1979 New York Jets season

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1979 New York Jets season
Head coachWalt Michaels
OwnerLeon Hess
Home fieldShea Stadium
Division place3rd AFC East
Playoff finishdid not qualify
Pro BowlersT Marvin Powell

The 1979 New York Jets season was the 20th season for the franchise and its tenth in the National Football League. It began with the team trying to improve upon its 8–8 record from 1978 under head coach Walt Michaels. The Jets again finished the season with a record of 8–8.

Matt Robinson started the season at quarterback, but got hurt and Richard Todd took the bulk of the duties at Quarterback as the Jets played .500 football posting an 8–8 record for the second straight season, finishing in third place. With the 1979 season, the Jets became one of only three non-expansion teams[1] to not make the playoffs in the 1970s (the others being the New York Giants and New Orleans Saints).



1979 New York Jets draft
Round Pick Player Position College Notes
1 14 Marty Lyons  DT Alabama
2 41 Mark Gastineau *  DE East Central Oklahoma State
3 68 Donald Dykes  CB Southeastern Louisiana
4 96 Eric Cunningham  T Penn State
4 98 Johnnie Lynn  CB UCLA
      Made roster    †   Pro Football Hall of Fame    *   Made at least one Pro Bowl during career


1979 New York Jets final roster

Running backs

Wide receivers

Tight ends

Offensive linemen

Defensive linemen


Defensive backs

Special teams

Reserve lists
  • Currently vacant

Practice squad

  • Currently vacant

Rookies in italics
45 Active, 0 Inactive, 0 Practice squad

Regular season[edit]


Week Date Opponent Result Game site Attendance
1 1979-09-02 Cleveland Browns L 25–22 (OT) Shea Stadium
2 1979-09-09 at New England Patriots L 56–3 Schaefer Stadium
3 1979-09-16 Detroit Lions W 31–10 Shea Stadium
4 1979-09-23 at Buffalo Bills L 46–31 Rich Stadium
5 1979-09-30 Miami Dolphins W 33–27 Shea Stadium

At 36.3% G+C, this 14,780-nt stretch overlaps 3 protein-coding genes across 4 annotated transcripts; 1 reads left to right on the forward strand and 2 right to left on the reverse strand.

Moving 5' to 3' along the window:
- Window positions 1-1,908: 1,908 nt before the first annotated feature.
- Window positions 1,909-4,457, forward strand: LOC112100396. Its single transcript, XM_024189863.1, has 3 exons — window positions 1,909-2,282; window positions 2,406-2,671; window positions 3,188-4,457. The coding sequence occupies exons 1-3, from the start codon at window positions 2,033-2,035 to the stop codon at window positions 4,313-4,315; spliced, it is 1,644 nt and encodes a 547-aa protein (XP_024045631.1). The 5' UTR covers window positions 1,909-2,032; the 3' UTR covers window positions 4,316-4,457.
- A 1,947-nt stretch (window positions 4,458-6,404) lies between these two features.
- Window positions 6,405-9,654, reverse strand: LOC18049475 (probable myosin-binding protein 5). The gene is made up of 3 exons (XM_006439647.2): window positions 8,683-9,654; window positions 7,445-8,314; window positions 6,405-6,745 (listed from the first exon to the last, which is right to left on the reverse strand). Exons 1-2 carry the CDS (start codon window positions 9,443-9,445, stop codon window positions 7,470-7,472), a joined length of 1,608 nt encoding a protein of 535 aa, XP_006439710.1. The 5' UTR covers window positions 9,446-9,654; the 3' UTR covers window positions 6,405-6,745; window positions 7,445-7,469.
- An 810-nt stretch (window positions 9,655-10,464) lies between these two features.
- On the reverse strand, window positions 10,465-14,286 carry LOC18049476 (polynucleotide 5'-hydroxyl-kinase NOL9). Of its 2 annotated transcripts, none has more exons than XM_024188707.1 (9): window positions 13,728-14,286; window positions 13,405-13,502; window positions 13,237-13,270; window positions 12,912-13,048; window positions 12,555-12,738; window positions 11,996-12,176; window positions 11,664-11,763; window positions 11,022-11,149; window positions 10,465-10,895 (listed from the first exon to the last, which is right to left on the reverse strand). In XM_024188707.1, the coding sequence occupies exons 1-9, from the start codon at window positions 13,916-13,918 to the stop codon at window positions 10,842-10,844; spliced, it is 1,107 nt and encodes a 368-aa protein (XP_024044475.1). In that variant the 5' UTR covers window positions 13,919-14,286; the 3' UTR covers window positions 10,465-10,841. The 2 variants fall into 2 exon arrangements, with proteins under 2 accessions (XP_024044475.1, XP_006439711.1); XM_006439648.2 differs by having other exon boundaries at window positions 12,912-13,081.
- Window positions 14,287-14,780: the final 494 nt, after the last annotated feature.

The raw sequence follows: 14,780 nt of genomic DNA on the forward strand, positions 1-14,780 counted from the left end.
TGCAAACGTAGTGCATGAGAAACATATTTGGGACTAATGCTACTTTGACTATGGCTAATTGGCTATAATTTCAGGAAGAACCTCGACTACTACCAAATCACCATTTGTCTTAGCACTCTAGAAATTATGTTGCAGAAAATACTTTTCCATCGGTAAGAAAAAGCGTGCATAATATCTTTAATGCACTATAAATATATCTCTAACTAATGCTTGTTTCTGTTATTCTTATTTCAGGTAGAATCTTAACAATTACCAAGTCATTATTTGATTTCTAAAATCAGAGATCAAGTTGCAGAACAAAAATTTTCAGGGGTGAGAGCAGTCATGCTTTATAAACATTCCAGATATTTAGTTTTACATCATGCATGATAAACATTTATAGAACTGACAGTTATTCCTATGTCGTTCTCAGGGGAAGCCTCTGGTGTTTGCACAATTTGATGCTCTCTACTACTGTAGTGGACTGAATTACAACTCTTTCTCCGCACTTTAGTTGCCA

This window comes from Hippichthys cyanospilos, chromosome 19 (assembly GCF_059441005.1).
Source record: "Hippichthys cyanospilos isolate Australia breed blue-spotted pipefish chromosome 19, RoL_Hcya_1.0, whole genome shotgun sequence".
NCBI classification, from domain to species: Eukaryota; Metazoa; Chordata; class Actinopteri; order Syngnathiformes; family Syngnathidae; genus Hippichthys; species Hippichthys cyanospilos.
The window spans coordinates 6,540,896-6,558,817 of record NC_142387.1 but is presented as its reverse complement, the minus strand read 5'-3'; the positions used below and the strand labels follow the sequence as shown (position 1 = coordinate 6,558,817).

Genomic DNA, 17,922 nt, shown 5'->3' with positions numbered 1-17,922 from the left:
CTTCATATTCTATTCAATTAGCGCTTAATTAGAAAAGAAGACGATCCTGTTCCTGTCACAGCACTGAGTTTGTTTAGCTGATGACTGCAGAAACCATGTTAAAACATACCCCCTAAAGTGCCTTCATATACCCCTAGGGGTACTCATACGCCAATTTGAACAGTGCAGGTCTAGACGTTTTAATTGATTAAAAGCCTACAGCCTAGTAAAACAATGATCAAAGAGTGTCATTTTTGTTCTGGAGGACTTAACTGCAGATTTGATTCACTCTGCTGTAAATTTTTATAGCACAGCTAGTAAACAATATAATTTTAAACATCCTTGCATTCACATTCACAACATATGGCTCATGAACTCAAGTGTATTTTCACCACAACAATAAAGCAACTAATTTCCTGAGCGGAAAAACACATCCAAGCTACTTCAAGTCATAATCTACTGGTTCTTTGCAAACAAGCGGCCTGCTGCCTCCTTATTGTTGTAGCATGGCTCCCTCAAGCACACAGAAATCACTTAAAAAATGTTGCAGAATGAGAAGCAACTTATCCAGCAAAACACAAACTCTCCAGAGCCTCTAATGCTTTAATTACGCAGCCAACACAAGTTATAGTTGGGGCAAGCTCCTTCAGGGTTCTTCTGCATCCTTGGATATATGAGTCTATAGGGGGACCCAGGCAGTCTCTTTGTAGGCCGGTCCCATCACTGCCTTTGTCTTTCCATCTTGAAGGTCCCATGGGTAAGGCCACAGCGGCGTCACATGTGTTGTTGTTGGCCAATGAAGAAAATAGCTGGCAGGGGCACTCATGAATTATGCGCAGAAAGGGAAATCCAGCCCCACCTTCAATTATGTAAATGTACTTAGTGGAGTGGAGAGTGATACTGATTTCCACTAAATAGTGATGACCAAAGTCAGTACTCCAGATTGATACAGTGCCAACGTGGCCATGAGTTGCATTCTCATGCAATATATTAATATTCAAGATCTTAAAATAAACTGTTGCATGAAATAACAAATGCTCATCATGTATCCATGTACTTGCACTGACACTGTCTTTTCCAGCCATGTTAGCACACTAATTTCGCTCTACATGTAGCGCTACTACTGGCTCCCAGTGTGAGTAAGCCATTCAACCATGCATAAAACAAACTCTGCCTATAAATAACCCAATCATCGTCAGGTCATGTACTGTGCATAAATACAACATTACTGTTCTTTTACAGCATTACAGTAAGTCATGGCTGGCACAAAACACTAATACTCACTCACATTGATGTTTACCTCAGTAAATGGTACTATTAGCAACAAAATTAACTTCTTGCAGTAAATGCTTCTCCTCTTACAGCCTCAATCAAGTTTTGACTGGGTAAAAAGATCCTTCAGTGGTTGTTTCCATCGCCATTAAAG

6 1979-10-07 at Baltimore Colts L 10–8 Memorial Stadium
7 1979-10-15 Minnesota Vikings W 14–7 Shea Stadium
8 1979-10-21 Oakland Raiders W 28–19 Shea Stadium
9 1979-10-28 at Houston Oilers L 27–24 (OT) Astrodome
10 1979-11-04 at Green Bay Packers W 27–22 Lambeau Field
11 1979-11-11 Buffalo Bills L 14–12 Shea Stadium
12 1979-11-18 at Chicago Bears L 23–13 Soldier Field
13 1979-11-26 at Seattle Seahawks L 30–7 Kingdome
14 1979-12-02 Baltimore Colts W 30–17 Shea Stadium
15 1979-12-09 New England Patriots W 27–26 Shea Stadium
16 1979-12-15 at Miami Dolphins W 27–24 Miami Orange Bowl


AFC East
Miami Dolphins(3) 10 6 0 .625 5–3 6–6 341 257 L1
New England Patriots 9 7 0 .563 4–4 6–6 411 326 W1
New York Jets 8 8 0 .500 4–4 5–7 337 383 W3
Buffalo Bills 7 9 0 .438 4–4 5–7 268 279 L3
Baltimore Colts 5 11 0 .313 3–5 4–10 271 351 W1

Week 1: vs. Cleveland Browns[edit]

Matt Robinson was named starting quarterback for the Jets against the Cleveland Browns but hid a thumb injury on his throwing hand from three days before the game, until swelling forced him to acknowledge the injury to an angered Walt Michaels and team president Jim Kensil. The injury was treated and Robinson had the tape taken off late in the game with the Jets leading, but a Brian Sipe drive aided by a roughing the passer call against Mark Gastineau led to a game-tying Don Cockroft field goal; forced to play in overtime, Robinson's thumb swelled again and the result was a sloppy pass that was intercepted and led to the game-winning Cockroft field goal. Michaels seethed, "You work, you plan all week, and then the kid hides an injury from you." He refused to play Robinson the rest of the season.[2]

Week 2: at New England Patriots[edit]

The Jets were crushed 56–3 in a game where Steve Grogan of the Patriots set a club touchdown record that would stand until Tom Brady broke it in 2007.

Week 7: vs. Minnesota Vikings[edit]

The Jets beat the Minnesota Vikings 14-7 in the first Monday Night Football game broadcast from the New York City area.

Week 13: at Seattle Seahawks[edit]

Seahawks cornerback Cornell Webster blocked a punt by the Jets' Chuck Ramsey, leading to a Seattle score in a 30–7 Seahawks win. Following the game Michaels called out Ramsey in front of Jets players by snarling, "I can fart farther than you can kick!" [3]


  1. ^ The Seattle Seahawks and Tampa Bay Buccaneers started play in 1976.
  2. ^ Eskenazi, Gerald (1998). GANG GREEN: An Irreverent Look Behind The Scenes At Thirty-Eight (Well, Thirty-Seven) Seasons Of New York Jets Football Futility (New York: Simon & Schuster), pp. 146–50 ISBN 0-684-84115-0
  3. ^ Eskenazi, GANG GREEN, pp. 155–6

External links[edit]